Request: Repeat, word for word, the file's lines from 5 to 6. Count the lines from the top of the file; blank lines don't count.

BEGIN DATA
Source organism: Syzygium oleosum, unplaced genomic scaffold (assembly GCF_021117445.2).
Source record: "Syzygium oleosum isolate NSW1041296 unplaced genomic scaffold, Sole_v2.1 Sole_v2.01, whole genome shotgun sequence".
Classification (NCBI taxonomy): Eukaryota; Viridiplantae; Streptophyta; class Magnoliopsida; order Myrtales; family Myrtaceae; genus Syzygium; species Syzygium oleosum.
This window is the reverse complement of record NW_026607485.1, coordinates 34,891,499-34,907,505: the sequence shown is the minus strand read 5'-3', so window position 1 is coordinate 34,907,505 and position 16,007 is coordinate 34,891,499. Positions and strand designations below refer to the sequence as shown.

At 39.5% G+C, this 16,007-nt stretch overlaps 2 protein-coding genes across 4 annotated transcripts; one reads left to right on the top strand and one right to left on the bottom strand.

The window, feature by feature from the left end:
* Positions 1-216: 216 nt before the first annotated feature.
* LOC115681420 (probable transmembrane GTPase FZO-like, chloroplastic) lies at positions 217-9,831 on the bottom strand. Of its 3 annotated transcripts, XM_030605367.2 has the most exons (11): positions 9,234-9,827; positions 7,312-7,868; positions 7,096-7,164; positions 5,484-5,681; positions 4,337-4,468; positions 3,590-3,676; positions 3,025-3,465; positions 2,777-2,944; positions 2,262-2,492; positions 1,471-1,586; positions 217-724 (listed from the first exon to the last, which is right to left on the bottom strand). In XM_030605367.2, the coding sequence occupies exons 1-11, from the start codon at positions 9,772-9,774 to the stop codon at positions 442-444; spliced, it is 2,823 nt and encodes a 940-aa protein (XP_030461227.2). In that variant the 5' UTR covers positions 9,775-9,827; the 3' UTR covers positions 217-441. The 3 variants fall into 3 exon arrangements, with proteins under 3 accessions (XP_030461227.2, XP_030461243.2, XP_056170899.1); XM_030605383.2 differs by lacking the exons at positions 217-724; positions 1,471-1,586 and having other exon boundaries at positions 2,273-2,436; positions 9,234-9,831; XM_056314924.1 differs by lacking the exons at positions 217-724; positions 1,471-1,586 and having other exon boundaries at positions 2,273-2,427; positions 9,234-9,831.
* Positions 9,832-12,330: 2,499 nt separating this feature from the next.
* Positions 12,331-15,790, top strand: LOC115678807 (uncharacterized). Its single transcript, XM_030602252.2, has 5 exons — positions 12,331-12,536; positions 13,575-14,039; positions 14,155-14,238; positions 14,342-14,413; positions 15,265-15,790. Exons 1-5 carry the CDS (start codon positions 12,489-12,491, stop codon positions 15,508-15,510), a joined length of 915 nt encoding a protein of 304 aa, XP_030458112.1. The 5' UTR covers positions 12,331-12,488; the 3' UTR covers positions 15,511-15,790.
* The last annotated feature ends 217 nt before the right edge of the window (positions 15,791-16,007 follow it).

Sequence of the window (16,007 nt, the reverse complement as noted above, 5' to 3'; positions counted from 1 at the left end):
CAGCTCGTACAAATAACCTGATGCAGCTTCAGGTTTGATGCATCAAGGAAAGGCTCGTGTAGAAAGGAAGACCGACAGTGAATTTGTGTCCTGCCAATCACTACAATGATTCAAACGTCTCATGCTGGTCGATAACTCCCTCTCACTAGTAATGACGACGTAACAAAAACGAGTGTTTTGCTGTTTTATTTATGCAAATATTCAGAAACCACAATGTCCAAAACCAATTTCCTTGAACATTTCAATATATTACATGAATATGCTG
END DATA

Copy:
At 39.5% G+C, this 16,007-nt stretch overlaps 2 protein-coding genes across 4 annotated transcripts; one reads left to right on the top strand and one right to left on the bottom strand.

The window, feature by feature from the left end: